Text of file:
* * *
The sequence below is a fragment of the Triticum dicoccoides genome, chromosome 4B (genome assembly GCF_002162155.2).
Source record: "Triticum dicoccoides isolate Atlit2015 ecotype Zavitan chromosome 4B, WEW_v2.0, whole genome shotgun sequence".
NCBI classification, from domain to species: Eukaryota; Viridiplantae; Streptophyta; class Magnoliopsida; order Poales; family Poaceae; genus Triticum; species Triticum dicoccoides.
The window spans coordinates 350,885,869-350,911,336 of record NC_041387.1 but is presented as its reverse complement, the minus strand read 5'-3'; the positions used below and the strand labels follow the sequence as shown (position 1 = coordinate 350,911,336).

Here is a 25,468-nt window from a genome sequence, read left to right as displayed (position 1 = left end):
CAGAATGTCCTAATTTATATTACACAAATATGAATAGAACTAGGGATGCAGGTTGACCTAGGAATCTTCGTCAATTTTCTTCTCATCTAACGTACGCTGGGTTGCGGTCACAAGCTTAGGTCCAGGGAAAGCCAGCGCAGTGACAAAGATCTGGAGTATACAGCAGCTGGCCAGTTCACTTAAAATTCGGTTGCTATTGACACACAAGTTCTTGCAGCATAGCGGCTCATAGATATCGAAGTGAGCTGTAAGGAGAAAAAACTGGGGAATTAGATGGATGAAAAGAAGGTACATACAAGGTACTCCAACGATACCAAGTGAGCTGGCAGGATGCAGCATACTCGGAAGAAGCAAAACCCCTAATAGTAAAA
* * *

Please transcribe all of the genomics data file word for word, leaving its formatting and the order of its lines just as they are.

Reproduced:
The sequence below is a fragment of the Triticum dicoccoides genome, chromosome 4B (genome assembly GCF_002162155.2).
Source record: "Triticum dicoccoides isolate Atlit2015 ecotype Zavitan chromosome 4B, WEW_v2.0, whole genome shotgun sequence".
NCBI classification, from domain to species: Eukaryota; Viridiplantae; Streptophyta; class Magnoliopsida; order Poales; family Poaceae; genus Triticum; species Triticum dicoccoides.
The window spans coordinates 350,885,869-350,911,336 of record NC_041387.1 but is presented as its reverse complement, the minus strand read 5'-3'; the positions used below and the strand labels follow the sequence as shown (position 1 = coordinate 350,911,336).

Here is a 25,468-nt window from a genome sequence, read left to right as displayed (position 1 = left end):
CAGAATGTCCTAATTTATATTACACAAATATGAATAGAACTAGGGATGCAGGTTGACCTAGGAATCTTCGTCAATTTTCTTCTCATCTAACGTACGCTGGGTTGCGGTCACAAGCTTAGGTCCAGGGAAAGCCAGCGCAGTGACAAAGATCTGGAGTATACAGCAGCTGGCCAGTTCACTTAAAATTCGGTTGCTATTGACACACAAGTTCTTGCAGCATAGCGGCTCATAGATATCGAAGTGAGCTGTAAGGAGAAAAAACTGGGGAATTAGATGGATGAAAAGAAGGTACATACAAGGTACTCCAACGATACCAAGTGAGCTGGCAGGATGCAGCATACTCGGAAGAAGCAAAACCCCTAATAGTAAAA